Sir Antony Sher acknowledged as the greatest actor of his generation

As Sir Antony Sher dies of cancer, ALISON BOSHOFF remembers the Shakespearean knight widely acknowledged as the greatest actor of his generation who turned the tables on all his tormentors

  • Antony Sher was widely acknowledged as the greatest actor of his generation
  • He starred in successful films including Shakespeare In Love and Mrs Brown
  • His breakthrough role as the villainous Richard III won him 1985 Olivier Award

Despite a life replete with theatrical acclaim, a knighthood and a string of famous friends, Antony Sher struggled with crippling anxiety and overwhelming feelings of inadequacy.

He once wrote that, as he was being introduced to the Queen as one of Britain’s finest classical actors, an inner voice taunted him: ‘I’m just a little gay Yid from the other side of the world. I shouldn’t be here.’

Yet such was his talent, at times he seemed to embody the critics’ dictum about King Lear: Sher was ‘too huge for the stage’.

Whether ‘climbing Everest’, as he described the effort of performing Shakespeare’s foolish monarch, playing Shylock in the Merchant of Venice, or while conveying Macbeth’s paranoia and despair, he was an almost unworldly stage presence: creative, intense and dazzling.

Antony Sher (pictured) as Sir John Falstaff and Alex Hassell as Prince Hal in Henry IV Part I and II by William Shakespeare

Sher, whose death from cancer aged 72 was announced yesterday, was widely acknowledged as the greatest actor of his generation, and over the course of his 50-year career, played nearly every major Shakespearean role.

Only Hamlet was omitted, with Sher saying – with characteristic insecurity – that a sense of ‘self-oppression’ prevented him from treading the boards as the Dane.

‘I thought I wasn’t what Hamlet looked like,’ he said. ‘There was an old-fashioned idea that he had to be tall and handsome and blond. But that’s nonsense, of course. I missed it and it’s my own fault. But otherwise, Shakespeare served me very well.’

For Sher language was a performance art. ‘To an actor, dialogue is like food,’ he wrote. ‘You hold it in your mouth, you taste it. If it’s good dialogue, the taste will be distinctive.

‘If it’s Shakespeare dialogue, the taste will be Michelin-starred.’

Yet the banquet of his life was not without its sour notes: at times, Sher was treated for depression as well as cocaine addiction, triggered by his insecurities. ‘I always felt like a trespasser,’ he said.

He had a long-running and viciously jealous feud with the actor Simon Callow, whom at times he felt was being cast in parts that he deserved.

‘I couldn’t bear to be in the same room as him,’ said Sher, who was knighted in 2000.

His jealousy of Callow ‘might shoot off the Richter Scale … I’ll never forget the terrible sensations that consumed me whenever I saw his name. Jealousy is an exhausting, insatiable feeling, both tiny and huge, somewhere between an itch and a fever.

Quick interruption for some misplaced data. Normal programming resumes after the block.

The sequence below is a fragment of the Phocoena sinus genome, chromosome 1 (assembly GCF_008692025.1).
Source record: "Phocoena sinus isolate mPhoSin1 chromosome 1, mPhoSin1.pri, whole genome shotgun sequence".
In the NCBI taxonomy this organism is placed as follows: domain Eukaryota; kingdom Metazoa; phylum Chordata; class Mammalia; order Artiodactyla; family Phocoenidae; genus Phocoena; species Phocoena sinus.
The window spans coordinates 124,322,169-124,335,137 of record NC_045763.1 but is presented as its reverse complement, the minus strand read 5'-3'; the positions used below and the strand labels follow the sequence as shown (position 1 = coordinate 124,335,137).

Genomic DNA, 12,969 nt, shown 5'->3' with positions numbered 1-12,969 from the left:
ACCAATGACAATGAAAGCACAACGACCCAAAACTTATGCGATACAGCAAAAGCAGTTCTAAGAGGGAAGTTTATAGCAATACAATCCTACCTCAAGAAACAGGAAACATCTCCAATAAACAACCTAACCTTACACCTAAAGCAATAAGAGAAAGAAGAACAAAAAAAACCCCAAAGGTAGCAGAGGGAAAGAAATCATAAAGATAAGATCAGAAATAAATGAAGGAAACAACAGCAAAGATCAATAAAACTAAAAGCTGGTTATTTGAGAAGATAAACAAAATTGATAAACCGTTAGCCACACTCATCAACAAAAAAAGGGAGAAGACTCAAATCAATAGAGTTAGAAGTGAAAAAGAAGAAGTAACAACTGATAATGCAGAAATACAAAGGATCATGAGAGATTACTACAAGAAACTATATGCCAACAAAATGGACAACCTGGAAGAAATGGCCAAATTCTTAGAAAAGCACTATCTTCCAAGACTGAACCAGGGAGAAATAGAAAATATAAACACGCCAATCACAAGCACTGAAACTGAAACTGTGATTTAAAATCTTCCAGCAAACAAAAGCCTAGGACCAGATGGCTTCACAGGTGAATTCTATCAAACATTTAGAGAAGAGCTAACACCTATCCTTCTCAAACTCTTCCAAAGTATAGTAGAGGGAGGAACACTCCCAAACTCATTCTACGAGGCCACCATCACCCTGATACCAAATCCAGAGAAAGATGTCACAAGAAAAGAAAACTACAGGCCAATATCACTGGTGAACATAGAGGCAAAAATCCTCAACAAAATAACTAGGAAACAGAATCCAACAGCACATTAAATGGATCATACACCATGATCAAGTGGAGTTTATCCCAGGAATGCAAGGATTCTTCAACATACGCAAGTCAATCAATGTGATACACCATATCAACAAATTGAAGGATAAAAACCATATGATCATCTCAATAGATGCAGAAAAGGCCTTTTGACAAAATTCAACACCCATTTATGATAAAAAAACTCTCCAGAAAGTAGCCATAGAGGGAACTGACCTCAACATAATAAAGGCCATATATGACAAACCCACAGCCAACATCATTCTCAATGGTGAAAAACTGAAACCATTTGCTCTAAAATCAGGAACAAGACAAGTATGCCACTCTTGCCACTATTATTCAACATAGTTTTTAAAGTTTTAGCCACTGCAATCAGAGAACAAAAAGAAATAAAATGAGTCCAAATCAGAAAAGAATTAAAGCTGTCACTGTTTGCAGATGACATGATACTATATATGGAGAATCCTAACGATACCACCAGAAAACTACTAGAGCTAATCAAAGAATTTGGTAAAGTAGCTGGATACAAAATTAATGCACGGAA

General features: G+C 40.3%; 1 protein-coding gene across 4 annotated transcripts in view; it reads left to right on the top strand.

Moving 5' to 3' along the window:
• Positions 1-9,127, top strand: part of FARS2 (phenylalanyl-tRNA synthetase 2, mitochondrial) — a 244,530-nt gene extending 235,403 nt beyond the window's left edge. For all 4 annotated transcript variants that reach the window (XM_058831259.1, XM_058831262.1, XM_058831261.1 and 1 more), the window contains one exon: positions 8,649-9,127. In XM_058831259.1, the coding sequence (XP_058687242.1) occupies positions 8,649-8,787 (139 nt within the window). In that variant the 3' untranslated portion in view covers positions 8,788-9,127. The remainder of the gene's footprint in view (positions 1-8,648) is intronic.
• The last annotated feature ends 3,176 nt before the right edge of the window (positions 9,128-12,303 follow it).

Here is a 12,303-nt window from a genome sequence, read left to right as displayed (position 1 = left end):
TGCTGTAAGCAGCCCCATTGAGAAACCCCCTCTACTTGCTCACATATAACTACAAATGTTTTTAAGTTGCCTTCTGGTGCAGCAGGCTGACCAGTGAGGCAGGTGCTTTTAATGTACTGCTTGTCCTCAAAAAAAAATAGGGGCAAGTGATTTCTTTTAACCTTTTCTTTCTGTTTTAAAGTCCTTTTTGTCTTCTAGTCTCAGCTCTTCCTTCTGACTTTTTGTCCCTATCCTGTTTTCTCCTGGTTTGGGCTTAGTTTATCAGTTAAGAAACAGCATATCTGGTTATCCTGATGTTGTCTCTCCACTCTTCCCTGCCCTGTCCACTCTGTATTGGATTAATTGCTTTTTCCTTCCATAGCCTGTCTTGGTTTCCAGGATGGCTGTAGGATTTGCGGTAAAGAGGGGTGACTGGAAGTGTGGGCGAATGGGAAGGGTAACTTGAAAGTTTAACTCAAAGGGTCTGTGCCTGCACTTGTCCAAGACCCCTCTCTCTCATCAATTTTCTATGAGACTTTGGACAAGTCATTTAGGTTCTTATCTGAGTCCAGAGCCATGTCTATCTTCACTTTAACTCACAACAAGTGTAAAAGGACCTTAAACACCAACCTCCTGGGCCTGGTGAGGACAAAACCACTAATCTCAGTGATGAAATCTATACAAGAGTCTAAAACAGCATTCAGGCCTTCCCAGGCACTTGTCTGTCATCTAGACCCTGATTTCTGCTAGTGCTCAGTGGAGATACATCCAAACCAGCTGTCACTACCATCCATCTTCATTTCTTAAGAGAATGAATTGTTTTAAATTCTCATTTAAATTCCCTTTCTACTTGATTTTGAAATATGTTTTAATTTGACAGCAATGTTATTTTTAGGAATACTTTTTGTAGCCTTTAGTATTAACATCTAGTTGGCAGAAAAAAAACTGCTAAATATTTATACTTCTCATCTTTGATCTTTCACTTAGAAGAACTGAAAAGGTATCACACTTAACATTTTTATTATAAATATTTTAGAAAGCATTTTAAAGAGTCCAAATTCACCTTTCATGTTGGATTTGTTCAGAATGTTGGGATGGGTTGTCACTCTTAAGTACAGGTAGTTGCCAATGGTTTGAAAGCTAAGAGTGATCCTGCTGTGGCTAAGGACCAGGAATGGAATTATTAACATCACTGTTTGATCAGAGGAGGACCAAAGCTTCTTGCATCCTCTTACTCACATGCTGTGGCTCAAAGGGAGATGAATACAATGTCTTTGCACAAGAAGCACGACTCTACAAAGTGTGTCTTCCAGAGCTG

‘A kind of hunger, a kind of despair. A fear, a dread, a murderousness.’

The thespian ill-will was at last defused thanks to a four-hour lunch at Le Caprice.

Though he spent much of his working life at the top of his profession, Sher never shed his status as an outsider.

Actor Sir Antony Sher (right) with Greg Doran outside Islington Town Hall, North London, Wednesday December 21, 2005, after their civil partnership ceremony

Born in a middle-class suburb of Cape Town in 1949, the ‘weedy’ young Anthony was obsessed with drama. He would listen again and again to catch the cadences in an LP of Laurence Olivier playing Othello.

Gay, Jewish and artistic, he was a poor fit in the macho and sports-mad culture of apartheid-era South Africa.

In 1968 he left for England, hoping to sail into drama school and emulate his theatrical heroes Olivier, John Gielgud and Ralph Richardson. 

But Rada flatly rejected him, Sher later recalling that the venerable theatre school sent him a letter that read: ‘Not only have you failed this audition, we strongly urge you to seek a different career.’

He enrolled at the less prestigious Webber-Douglas Academy, and hid his South African background, his Jewishness and his sexuality. ‘I was in so many closets,’ he later said.

He fell in with Liverpool’s Everyman Theatre crowd including young actors Julie Walters and Pete Postlethwaite, who became lifelong friends.

Willy Russell’s 1974 play John, Paul, George, Ringo and Bert which was performed at the Everyman Theatre in Liverpool (Sher far right as drummer Ringo)

His break came in Malcolm Bradbury’s The History Man, a BBC adaptation for which he was Bafta-nominated.

The RSC then took him on, and in 1983 cast him as Richard III in an acclaimed production that saw Sher playing the hunchbacked king on crutches.

The play caused a sensation, and was followed by a stunning West End performance of Torch Song Trilogy, in which he played a gay New York drag artiste.

In 1987, while playing Shylock, he fell in love with fellow cast member Greg Doran, now the artistic director of the RSC.

They became Theatreland’s leading ‘power couple’, with Doran directing Sher in a run of outstanding productions, including King Lear in 2016. They formed a civil partnership in 2005.

Sher also made TV and film appearances, notably as Disraeli in the 1997 film Mrs Brown. He was also in Yanks and, in a change from his usual fare, Superman II.

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